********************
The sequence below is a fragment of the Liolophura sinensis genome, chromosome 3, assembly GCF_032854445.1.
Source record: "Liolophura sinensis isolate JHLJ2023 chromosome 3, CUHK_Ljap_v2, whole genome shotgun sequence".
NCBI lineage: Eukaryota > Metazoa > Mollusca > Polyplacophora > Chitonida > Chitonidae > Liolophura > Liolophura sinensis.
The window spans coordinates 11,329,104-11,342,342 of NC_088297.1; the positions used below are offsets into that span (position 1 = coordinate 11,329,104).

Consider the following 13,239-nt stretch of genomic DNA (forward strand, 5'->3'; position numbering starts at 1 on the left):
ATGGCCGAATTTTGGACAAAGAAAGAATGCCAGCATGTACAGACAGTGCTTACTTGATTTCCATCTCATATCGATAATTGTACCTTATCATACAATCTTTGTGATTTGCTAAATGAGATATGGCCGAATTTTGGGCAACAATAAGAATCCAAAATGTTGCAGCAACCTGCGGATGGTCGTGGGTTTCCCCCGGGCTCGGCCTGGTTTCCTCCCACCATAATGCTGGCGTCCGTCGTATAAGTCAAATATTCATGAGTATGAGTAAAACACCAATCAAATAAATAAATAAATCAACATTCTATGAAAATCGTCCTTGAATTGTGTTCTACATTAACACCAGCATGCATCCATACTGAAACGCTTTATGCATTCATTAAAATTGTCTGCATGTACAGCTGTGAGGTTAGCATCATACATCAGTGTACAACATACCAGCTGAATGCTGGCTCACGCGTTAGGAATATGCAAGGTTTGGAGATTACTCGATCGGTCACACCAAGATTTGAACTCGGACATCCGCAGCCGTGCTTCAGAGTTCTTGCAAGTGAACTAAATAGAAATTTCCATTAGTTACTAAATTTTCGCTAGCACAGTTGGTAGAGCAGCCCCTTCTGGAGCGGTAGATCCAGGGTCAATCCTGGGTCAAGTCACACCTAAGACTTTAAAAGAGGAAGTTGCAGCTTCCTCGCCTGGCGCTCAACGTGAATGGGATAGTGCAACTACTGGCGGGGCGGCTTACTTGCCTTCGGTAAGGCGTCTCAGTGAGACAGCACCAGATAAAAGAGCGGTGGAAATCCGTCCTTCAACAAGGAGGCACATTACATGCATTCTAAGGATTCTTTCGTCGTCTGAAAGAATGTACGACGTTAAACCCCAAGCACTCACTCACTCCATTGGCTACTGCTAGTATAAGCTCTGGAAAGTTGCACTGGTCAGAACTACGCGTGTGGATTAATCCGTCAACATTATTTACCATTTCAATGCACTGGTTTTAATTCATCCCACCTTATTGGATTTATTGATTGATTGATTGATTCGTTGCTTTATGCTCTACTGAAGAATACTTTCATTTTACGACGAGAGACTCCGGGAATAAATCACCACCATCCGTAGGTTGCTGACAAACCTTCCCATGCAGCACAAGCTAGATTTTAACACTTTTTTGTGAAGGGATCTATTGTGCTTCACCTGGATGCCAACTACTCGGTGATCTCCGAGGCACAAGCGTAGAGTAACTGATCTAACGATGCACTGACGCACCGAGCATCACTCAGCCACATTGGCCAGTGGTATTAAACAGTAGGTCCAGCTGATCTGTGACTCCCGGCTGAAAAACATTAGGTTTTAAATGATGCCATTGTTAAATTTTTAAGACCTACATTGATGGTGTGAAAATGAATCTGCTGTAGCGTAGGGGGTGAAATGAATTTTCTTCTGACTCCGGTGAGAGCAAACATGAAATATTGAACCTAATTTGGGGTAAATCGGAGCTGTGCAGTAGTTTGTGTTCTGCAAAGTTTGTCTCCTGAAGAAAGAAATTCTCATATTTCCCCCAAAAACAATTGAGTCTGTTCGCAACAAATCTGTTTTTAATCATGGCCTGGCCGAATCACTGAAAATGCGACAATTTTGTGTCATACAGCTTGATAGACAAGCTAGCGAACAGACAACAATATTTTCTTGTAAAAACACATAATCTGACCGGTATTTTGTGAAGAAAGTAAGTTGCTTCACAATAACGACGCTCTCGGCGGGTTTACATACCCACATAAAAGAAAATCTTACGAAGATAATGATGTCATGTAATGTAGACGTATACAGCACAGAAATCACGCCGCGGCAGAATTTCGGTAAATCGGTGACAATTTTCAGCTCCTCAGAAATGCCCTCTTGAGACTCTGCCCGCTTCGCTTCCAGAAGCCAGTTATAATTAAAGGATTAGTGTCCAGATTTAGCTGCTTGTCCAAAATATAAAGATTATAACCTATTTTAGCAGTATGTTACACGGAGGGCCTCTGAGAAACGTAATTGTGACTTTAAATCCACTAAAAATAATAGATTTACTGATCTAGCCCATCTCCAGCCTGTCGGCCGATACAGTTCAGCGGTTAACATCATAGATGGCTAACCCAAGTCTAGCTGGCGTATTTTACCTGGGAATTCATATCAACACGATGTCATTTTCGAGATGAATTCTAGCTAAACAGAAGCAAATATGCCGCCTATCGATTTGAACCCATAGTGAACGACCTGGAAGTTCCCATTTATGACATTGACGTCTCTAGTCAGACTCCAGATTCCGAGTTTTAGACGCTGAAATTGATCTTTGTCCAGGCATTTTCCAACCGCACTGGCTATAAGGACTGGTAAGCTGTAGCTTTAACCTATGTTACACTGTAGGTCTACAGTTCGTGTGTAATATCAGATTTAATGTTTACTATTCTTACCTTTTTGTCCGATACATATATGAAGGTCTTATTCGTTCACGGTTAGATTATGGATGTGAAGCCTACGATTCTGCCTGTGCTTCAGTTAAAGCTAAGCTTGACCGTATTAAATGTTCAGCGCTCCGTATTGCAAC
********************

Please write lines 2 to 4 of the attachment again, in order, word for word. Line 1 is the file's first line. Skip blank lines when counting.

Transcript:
Source record: "Liolophura sinensis isolate JHLJ2023 chromosome 3, CUHK_Ljap_v2, whole genome shotgun sequence".
NCBI lineage: Eukaryota > Metazoa > Mollusca > Polyplacophora > Chitonida > Chitonidae > Liolophura > Liolophura sinensis.
The window spans coordinates 11,329,104-11,342,342 of NC_088297.1; the positions used below are offsets into that span (position 1 = coordinate 11,329,104).